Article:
I think you could do better for the money, but that's just, like, my opinion, man. If your cats are doing well on it and the cost isn't an issue for you, I wouldn't worry about it much.
Two cats, on 2/3 Wellness Core mixed with 1/3 Orijen. I can't remember why I started combining the two, but it's what they're settled on now and they seem pretty fucking healthy on it.
Thing is, though, they absolutely despise the food itself. Every day I dispense it, they take one sniff and nibble at it then give me a glare like I'm serving them literal dirt. I spent just one summer with a roommate who had a cat and fed her the lowest of the low, Special Kitty. My cats invaded her space and horked it up like it was crack cocaine. I think they have a permanent craving for nastified grains now that will never, never ever go away.
Special Kitty: not even once.
If anyone ITT is interested:
I attended a pet nutrition seminar this evening hosted by a prominent nutritionist with decades of experience and expertise, feel free to ask general nutrition questions and I will do my best to answer based on information he discussed.
I don't know Sam's Club, so I just looked at their website... buddy, I'm sorry, but literally all of their dry food is total garbage. I can't even recommend a particularly shiny turd from the shitpile.
I think you can get 15lb bags of Taste of the Wild for ~$32?
Does the quality of food REALLY have an impact on the longevity/health of your pet. I don't mean shitty anecdotal "his coat is much shinier". I mean If you had 3 identical dogs on 3 seperate foods, one the most espensive, one in the middle and one on the lower end, would their really be a difference between them?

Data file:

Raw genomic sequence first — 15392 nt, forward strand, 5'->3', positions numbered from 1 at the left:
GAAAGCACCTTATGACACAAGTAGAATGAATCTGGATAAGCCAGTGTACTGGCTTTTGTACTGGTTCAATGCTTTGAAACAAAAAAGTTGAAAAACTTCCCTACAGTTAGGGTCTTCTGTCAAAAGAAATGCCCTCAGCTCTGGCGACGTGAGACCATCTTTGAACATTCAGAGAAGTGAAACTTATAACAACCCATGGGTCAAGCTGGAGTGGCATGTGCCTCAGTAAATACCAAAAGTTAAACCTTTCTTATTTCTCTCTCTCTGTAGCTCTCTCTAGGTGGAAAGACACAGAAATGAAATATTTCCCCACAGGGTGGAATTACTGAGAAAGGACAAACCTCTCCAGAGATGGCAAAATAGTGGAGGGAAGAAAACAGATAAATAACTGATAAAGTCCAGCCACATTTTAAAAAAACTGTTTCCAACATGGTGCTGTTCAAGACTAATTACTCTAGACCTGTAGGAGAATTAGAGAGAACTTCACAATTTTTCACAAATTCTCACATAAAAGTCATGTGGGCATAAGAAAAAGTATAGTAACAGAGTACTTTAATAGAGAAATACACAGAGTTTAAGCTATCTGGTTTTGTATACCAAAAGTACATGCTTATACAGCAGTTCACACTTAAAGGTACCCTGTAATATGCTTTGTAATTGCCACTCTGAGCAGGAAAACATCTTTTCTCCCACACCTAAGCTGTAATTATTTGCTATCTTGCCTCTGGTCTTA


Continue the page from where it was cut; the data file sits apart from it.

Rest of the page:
Is there a difference between cat and dogs? Given dogs reputations for being able to eat pretty much everything.
there is one study of hunting dogs done with side-by-side comparisons using different dog foods and apparently the dog food company that paid for the study produced food that improved their hunting abilities and stamina.
not that that says anything about health or longevity, but presumably matching nutrition to activity level would improve health?
not the anon you're asking, just a random dood that has read way too more scientific studies on canine nutrition than is strictly necessary.
Well my two major issues with that are
>company that paid for the study
>improved their hunting abilities and stamina.
It seems like such an easy thing to study. Get a litter of dogs, a large breed so they have shorter lives and then feed them different foods.
I mean it would make sense that feeding "healthier" foods would lead to healthier dogs, but who actually knows. I mean, if a dog can be fed lower quality food and still live a long life (just as long as a dog on expensive food), then what's the incentive to buy the expensive stuff?
I don't really know if you posted here before being a namefag, so I'm not sure if you were in on those talks a couple years back.
my own findings dredging through google scholar for hours on end were that grains are more digestible and nutritious than meats, and that meat byproducts and scraps were more than dogs need, i.e. anything better than scraps and shit is probably wasted on them.
unless you have a working dog that uses a lot of calories and burns a lot of protein. In that case you probably will see benefits from better quality meats and less plant matter.
but I don't think most of /an/ keeps that kind of dog....
>It seems like such an easy thing to study.
easy but pretty unlikely.
you say you studied science, how likely would you say you are to complete a study that requires keeping up to 300 dogs for 8 years or more?
where would you seek funding for this study? Dog food companies are unlikely to fund it because only one of them can come in first place and they don't honestly know which one it would be.
>there's always surveys you can run on the general population.
surveys run into all kinds of biases as you know.
also of course surveys don't control any variables so they're pretty meaningless in a scientific sense whereas a lab experiment would be meaningful but wouldn't be applicable to reality.